Three dead horses were piled where they had left them the previous night, forming a low barricade and blocking the bridge, at least to other horses. The leading voltigeurs were already over this barrier and dragging at the dead animals, pulling them to either side so that the column and then the cavalry could pass. On the hill, the three men from the 95th were given back their loaded rifles and slid them forward to aim. The Yorkshireman was happier with the feel of his familiar weapon and lined up the fore and rear sights to point at a Frenchman’s back as he leaned over a dead horse. He squeezed the trigger and the butt slammed back against his shoulder. Beside him the other two men fired and the target was lost in the smoke. He saw the flick of stone chipped from the boulder and then the musket ball fired by one of the Frenchmen on the rocky mound ricocheted up. The now jagged ball whipped a furrow through his face, smashing the bridge of his nose and destroying both eyeballs to send him for ever into darkness. He slid down, turning on to his back, and his hands tried to wipe away the blood that must be covering his eyes, but he could not. One of the others swore, and then pulled the man to lie in safety before taking his rifle and beginning to load.

One Frenchman lay slumped on top of a dead horse. Another was crouched down, a trail of blood dripping from his mouth, but other men were kicking the stakes down.

The front of the column was at the bridge. A lieutenant led them, because the company’s captain was sick of fever and lying in some hospital hundreds of miles away. He was a small man, his face scarred by sabre and a shot that had smashed through several of his teeth. He had seen the Prussians run at Jena, and had fought the Russians in far worse cold than this at Eylau. A few ragtag English were not about to give his men much trouble. The skirmishers in front were kneeling now. Those on the left fired up the road at a target he could not see, while the men ahead of him levelled their weapons to cover the ground where the cuirassier captain had told them the enemy were hidden.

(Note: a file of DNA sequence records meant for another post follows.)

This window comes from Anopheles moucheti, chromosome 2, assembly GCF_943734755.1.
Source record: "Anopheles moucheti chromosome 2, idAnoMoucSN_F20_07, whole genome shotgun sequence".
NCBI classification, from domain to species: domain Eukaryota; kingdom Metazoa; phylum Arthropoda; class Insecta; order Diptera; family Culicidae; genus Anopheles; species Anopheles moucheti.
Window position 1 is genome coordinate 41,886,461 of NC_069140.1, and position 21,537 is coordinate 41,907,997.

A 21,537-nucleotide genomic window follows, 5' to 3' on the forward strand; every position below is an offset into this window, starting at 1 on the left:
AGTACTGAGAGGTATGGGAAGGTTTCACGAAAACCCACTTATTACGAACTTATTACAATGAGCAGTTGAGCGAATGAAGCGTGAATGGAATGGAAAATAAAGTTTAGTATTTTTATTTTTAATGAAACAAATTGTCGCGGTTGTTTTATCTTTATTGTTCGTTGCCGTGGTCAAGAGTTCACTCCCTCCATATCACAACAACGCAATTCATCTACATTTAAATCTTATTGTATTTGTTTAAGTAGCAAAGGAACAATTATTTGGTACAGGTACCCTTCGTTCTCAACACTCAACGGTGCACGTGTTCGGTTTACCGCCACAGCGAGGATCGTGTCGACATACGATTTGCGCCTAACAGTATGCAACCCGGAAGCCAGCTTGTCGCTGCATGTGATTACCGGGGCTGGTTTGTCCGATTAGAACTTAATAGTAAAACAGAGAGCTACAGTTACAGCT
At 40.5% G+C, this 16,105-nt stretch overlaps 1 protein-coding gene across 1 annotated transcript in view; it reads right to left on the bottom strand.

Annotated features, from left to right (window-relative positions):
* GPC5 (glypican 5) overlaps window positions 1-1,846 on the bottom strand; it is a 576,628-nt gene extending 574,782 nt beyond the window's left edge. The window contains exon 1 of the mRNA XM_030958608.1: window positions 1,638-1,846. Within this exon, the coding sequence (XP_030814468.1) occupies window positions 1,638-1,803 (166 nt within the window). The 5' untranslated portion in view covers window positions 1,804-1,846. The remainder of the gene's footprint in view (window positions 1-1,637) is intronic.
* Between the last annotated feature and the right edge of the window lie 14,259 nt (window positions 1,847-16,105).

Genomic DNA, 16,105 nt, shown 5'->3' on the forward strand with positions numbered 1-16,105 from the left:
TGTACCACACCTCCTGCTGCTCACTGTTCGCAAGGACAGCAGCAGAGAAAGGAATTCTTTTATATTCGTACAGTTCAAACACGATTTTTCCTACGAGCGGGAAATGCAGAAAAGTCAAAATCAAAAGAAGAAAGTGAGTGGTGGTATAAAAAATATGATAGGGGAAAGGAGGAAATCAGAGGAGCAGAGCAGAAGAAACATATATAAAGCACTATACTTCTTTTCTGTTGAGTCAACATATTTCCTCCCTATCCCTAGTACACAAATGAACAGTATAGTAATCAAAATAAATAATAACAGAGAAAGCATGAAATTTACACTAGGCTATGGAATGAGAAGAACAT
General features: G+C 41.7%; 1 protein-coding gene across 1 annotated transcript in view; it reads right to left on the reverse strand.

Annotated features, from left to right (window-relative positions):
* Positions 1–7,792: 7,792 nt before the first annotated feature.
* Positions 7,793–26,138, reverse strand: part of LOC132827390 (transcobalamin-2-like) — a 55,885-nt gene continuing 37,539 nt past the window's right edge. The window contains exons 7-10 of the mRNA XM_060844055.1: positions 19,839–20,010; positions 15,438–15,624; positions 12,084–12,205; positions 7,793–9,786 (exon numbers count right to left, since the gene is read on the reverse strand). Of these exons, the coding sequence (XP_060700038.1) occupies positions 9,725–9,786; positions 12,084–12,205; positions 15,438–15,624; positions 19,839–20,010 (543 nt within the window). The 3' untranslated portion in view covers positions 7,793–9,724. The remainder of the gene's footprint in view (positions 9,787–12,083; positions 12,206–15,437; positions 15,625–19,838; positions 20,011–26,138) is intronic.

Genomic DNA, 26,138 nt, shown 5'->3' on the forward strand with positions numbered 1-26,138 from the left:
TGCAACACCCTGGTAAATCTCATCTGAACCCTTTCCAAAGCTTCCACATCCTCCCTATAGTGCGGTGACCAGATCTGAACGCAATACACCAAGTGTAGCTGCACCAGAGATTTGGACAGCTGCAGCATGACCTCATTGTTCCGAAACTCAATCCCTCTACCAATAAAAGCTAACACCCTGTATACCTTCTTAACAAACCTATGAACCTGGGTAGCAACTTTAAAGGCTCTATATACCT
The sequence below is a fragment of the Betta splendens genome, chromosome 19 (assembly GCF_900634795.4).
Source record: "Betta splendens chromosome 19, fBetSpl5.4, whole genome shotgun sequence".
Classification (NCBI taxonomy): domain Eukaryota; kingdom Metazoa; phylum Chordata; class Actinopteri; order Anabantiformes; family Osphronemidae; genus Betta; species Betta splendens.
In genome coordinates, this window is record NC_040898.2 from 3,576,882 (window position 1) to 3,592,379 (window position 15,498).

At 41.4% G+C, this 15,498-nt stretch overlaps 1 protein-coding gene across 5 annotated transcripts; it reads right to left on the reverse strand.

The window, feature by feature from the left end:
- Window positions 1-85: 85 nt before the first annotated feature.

Vive l’empereur!’ he bellowed out with his men as the drummer paused between rolls. Their boots were on the stonework of the bridge, trampling the grubby snow stained so heavily with the blood from the previous day’s fight. A line of redcoats appeared just where Dalmas had said. The muskets of his skirmishers banged almost immediately, and one of the British was flung back, a neat hole in his forehead.

‘Present!’ Mulligan’s voice was loud. The French lieutenant saw the men bring muskets up to their shoulders, making them look as if they had turned a little to the right. The line was two deep, the second rank even shorter than the first where the men stood lower down the slope, their muskets pointing through the gaps between the men in front.

‘Present!’ Jowers’ men raised their firelocks. They could see the front of the column now, could hear the French shouts and the beat of the drum. Beside them the gunners waited. Parker involuntarily whipped his hand back when a ball from one of the voltigeurs pinged off the barrel of the twelve-pounder.

From the far side of the river, Dalmas spotted Groombridge and his men yanking the blankets off the gun and rolling it forward. He had wondered whether the British had another cannon. It did not matter.

‘Get ready,’ he said to the chasseur captain. ‘Go as soon as they have cleared room for you to pass.’ The man twisted his moustache and grinned like the fool he was, but at least he could be relied upon to be a brave fool. He drew his sabre, and without waiting for his order his chasseurs did the same. Dalmas looked back to see his cuirassiers waiting on the road. That was his reserve, the force with which he intended to shatter any resistance that survived.

‘Fire!’ called Corporal Mulligan. The volley was better this time, the shots coming almost as one until he pulled the trigger on his own firelock a moment later, having waited for his aim not to be thrown off by the shout.

The French lieutenant collapsed, choking on his own blood from the ball in his throat. The drummer was already dead, his tunic dark as liquid pulsed from his heart. One of the skirmishers lay moaning and two men from the column had dropped.

‘Fire!’ Cooke gave the order before Williams had opened his mouth and the twelve-pounder leapt back on the twin trails, flame and smoke vomiting from its muzzle. His eyes had barely recovered from the shock when the other cannon fired and this discharge seemed even louder, and that did not make sense. Groombridge had loaded a twelve-pound ball as well as a bag of grape and had increased the charge of powder to give it force. It was a bad habit, and one that in time ruined the barrel, but he was not inclined to worry too much about the future.